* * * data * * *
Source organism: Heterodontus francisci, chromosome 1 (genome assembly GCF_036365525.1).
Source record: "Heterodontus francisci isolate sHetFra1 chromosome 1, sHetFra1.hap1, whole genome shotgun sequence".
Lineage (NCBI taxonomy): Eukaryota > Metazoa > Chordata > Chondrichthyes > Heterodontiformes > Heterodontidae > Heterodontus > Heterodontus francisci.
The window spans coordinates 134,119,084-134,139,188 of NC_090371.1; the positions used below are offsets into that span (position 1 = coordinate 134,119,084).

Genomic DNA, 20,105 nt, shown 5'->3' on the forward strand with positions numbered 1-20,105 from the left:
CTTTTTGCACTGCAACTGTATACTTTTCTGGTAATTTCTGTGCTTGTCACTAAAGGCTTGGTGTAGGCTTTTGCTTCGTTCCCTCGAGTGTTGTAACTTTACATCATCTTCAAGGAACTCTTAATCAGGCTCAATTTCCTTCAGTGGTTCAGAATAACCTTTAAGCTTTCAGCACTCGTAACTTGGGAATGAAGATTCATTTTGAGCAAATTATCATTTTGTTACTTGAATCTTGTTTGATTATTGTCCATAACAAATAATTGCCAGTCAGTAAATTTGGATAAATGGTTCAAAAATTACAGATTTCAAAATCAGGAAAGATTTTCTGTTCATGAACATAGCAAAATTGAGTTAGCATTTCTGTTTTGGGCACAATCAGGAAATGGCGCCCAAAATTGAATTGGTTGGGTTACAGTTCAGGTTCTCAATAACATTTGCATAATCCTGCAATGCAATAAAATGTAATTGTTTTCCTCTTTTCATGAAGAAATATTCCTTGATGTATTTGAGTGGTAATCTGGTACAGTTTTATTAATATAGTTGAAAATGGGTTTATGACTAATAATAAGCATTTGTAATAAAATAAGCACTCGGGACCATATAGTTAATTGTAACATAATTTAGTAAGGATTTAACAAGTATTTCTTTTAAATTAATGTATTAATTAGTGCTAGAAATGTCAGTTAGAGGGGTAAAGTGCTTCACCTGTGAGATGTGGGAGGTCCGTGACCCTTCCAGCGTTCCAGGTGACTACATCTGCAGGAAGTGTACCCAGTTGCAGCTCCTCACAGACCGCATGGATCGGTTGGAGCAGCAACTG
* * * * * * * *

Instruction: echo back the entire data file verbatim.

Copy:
Source organism: Heterodontus francisci, chromosome 1 (genome assembly GCF_036365525.1).
Source record: "Heterodontus francisci isolate sHetFra1 chromosome 1, sHetFra1.hap1, whole genome shotgun sequence".
Lineage (NCBI taxonomy): Eukaryota > Metazoa > Chordata > Chondrichthyes > Heterodontiformes > Heterodontidae > Heterodontus > Heterodontus francisci.
The window spans coordinates 134,119,084-134,139,188 of NC_090371.1; the positions used below are offsets into that span (position 1 = coordinate 134,119,084).

Genomic DNA, 20,105 nt, shown 5'->3' on the forward strand with positions numbered 1-20,105 from the left:
CTTTTTGCACTGCAACTGTATACTTTTCTGGTAATTTCTGTGCTTGTCACTAAAGGCTTGGTGTAGGCTTTTGCTTCGTTCCCTCGAGTGTTGTAACTTTACATCATCTTCAAGGAACTCTTAATCAGGCTCAATTTCCTTCAGTGGTTCAGAATAACCTTTAAGCTTTCAGCACTCGTAACTTGGGAATGAAGATTCATTTTGAGCAAATTATCATTTTGTTACTTGAATCTTGTTTGATTATTGTCCATAACAAATAATTGCCAGTCAGTAAATTTGGATAAATGGTTCAAAAATTACAGATTTCAAAATCAGGAAAGATTTTCTGTTCATGAACATAGCAAAATTGAGTTAGCATTTCTGTTTTGGGCACAATCAGGAAATGGCGCCCAAAATTGAATTGGTTGGGTTACAGTTCAGGTTCTCAATAACATTTGCATAATCCTGCAATGCAATAAAATGTAATTGTTTTCCTCTTTTCATGAAGAAATATTCCTTGATGTATTTGAGTGGTAATCTGGTACAGTTTTATTAATATAGTTGAAAATGGGTTTATGACTAATAATAAGCATTTGTAATAAAATAAGCACTCGGGACCATATAGTTAATTGTAACATAATTTAGTAAGGATTTAACAAGTATTTCTTTTAAATTAATGTATTAATTAGTGCTAGAAATGTCAGTTAGAGGGGTAAAGTGCTTCACCTGTGAGATGTGGGAGGTCCGTGACCCTTCCAGCGTTCCAGGTGACTACATCTGCAGGAAGTGTACCCAGTTGCAGCTCCTCACAGACCGCATGGATCGGTTGGAGCAGCAACTG